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The Paris Metro proudly stands as one of the world's oldest metro systems and is a cherished emblem of France. Its inauguration was a grand spectacle, aligning with the Universal Exhibition of 1900. This venerable metro ranks among the top ten in terms of ridership and boasts an impressive eleventh position in terms of total line length when compared to its global counterparts.
The initial phase of the Paris metro featured two lines, with the primary line comprising ten stations, serving as a vital artery that traversed the heart of the French capital. A second line of three stations connected the Bois de Boulogne to the Place des Stars. This pioneering endeavor, over a century old, has evolved into a robust network featuring fourteen main lines and two branches, with the majority operating underground. The metro derived its name from its original moniker, "chemin de fer métropolitain," from which the terms "metro" and "metropolitan" originated.
Today, the Paris Metro reigns as the favored, convenient, and economically sound mode of public transportation in the city of lights. An astounding four million passengers embark on its journey daily. This expansive metro system connects the city center to the farthest reaches of Paris, encompassing all its vibrant districts and extending into select suburbs, including Montreuil, Créteil, Saint-Denis, among others. Notably, the metro network serves all seven of Paris' central train stations, including the bustling Gare du Nord, which provides commuter trains connecting to Paris Charles de Gaulle Airport. Moreover, these metro stations are strategically positioned in proximity to many of Paris' iconic attractions, such as the Eiffel Tower, the Louvre, Notre Dame Cathedral, the Orsay Museum, and the Sacré-Coeur Basilica.
Operated by RATP, the Paris Metro, in tandem with buses, trams, commuter trains, and river transport, creates a unified public transport network within the French capital, segmented into tariff zones. The fare structure hinges on the number of zones traversed. Traveling solely by metro incurs a ticket price equivalent to that of the first zone, fixed at 1.90 EUR. When transferring to RER commuter trains, passengers must acquire a ticket valid for the corresponding zone.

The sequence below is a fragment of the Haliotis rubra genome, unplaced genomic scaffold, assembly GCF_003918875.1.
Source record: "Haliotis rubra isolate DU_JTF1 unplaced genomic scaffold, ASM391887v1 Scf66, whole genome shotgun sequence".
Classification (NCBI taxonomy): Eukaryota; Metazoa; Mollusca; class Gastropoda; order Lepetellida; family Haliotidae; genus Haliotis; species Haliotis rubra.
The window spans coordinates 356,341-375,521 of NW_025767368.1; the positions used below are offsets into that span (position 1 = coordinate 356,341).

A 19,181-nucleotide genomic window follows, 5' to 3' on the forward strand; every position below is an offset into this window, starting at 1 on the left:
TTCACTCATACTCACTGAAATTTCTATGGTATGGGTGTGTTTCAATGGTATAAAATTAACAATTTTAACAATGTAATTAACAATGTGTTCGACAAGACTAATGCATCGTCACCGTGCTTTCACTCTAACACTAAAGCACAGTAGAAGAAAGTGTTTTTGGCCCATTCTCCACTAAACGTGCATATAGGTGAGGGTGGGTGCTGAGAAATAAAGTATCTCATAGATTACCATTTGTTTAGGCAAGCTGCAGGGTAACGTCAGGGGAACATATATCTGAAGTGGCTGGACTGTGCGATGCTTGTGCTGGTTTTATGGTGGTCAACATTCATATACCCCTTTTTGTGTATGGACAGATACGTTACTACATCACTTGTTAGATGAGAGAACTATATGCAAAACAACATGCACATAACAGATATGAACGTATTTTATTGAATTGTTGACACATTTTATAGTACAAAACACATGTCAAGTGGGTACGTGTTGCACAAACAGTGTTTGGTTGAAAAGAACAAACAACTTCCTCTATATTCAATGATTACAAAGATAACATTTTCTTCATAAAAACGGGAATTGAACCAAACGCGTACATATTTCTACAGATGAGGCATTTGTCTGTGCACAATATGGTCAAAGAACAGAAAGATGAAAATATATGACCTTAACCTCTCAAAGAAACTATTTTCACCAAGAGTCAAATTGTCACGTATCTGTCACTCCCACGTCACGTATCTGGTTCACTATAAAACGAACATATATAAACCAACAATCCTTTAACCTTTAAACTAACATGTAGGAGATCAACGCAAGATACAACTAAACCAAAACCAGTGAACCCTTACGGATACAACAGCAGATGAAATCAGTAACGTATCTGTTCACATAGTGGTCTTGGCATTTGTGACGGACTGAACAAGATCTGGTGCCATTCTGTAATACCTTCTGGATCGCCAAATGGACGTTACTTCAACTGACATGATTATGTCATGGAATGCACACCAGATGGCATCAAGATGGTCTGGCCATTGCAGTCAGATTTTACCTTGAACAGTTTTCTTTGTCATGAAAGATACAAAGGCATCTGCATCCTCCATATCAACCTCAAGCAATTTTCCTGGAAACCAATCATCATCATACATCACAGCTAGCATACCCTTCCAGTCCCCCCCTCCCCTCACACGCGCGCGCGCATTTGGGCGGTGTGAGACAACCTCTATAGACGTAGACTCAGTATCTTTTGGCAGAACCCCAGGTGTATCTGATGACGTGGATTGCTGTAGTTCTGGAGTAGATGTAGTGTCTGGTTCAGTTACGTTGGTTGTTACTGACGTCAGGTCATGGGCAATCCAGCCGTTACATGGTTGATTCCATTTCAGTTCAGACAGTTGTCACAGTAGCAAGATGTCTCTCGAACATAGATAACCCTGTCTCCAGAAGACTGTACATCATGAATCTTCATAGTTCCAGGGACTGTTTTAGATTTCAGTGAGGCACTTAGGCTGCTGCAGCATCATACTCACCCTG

Paris metro stations bear distinct markings depending on their opening date, featuring either an M logo or the vintage "metropolitain" and "metro" inscriptions. Distinguishing characteristics include ornate pavilions and arches at the entrances of the oldest lines. Due to their shallow depth, many stations lack elevators or escalators. The interior design of the Paris metro prioritizes functionality over extravagance. Classic white ceramic tiles adorn most stations, but some stations deserve special mention for their unique aesthetics. For instance, the Louvre – Rivoli station boasts replicas of artworks from the Louvre, while the Arts et Métiers station is intricately designed to resemble the submarine Nautilus from Jules Verne's novels.
The platform layout of the Paris metro follows a coastal type, with numerous stations serving multiple lines. To avoid confusion and backtracking, passengers should carefully select their train's direction. Lines 1 and 14 feature automated trains, with platform doors synchronized to open simultaneously with the train doors. On other Parisian metro lines, conventional trains operate, some of which run on rubber tires. Doors in these trains open via buttons or levers situated on both sides of each door.


There are 16 lines in the Paris Subway, each bearing its own number and color: 1 (yellow), 2 (blue), 3 (olive), 3bis (cyan), 4 (lilac), 5 (orange), 6 (light-green), 7 (pink), 7bis (turquoise), 8 (magenta), 9 (gold), 10 (light-brown), 11 (brown), 12 (green), 13 (azure) and 14 (violet). It has 303 stations. Overall length totals to 220 km. Working hours: Banking days: 5.30 – 12.30 AM. Weekends and holidays: 5.30 AM – 2 AM. Some subway stations have tram or rapid transit transfer points.


The fare depends on the subway zone. There are five zones in Paris. One-ride ticket will cost you 1,90 EUR. You may use it for any means of public transportation but a bus-to-bus transfer requires a separate ticket. You may get the following: 10 tickets for 14,90 EUR, daily pass for 7.50 EUR or weekend/holiday travel pass for 4 EUR. Moreover, there are Navigo travel passes out there. To get one you need two photos and 5 EUR (price of the card). The price depends on the term and subway zone. Weekly card in zones 1-2 will cost 22,80 EUR, monthly one – 75,20 EUR. The Navigo cards run from Monday to Monday or throughout the month, i.e. the card is not valid for the number of days purchased. There is a solution for tourists called Paris Visite. This card grants unlimited rides and discounts for those visiting major city landmarks. The price below is given for zones 1-3 and 1-5 respectively: 1-day – 12,00 and 25,25 EUR; 2-day – 19,50 and 38,35 EUR; 3-day – 26,65 and 53,75 EUR; 5-day – 38,35 and 65,80 EUR.


Tickets can be purchased at TVMs, tram stops, rapid transit points, ticket stands at huge terminals and tobacco shops (TABAC). Most TVMs accept credit cards and coins, and rarely cash. Passing through the turnstile you have to insert the pass into it, then take it back on the other side and keep it. Keep it throughout the ride as you may have your ticket verified by a ticket inspector. Using a card just swipe it over the scanner for 1-2 seconds.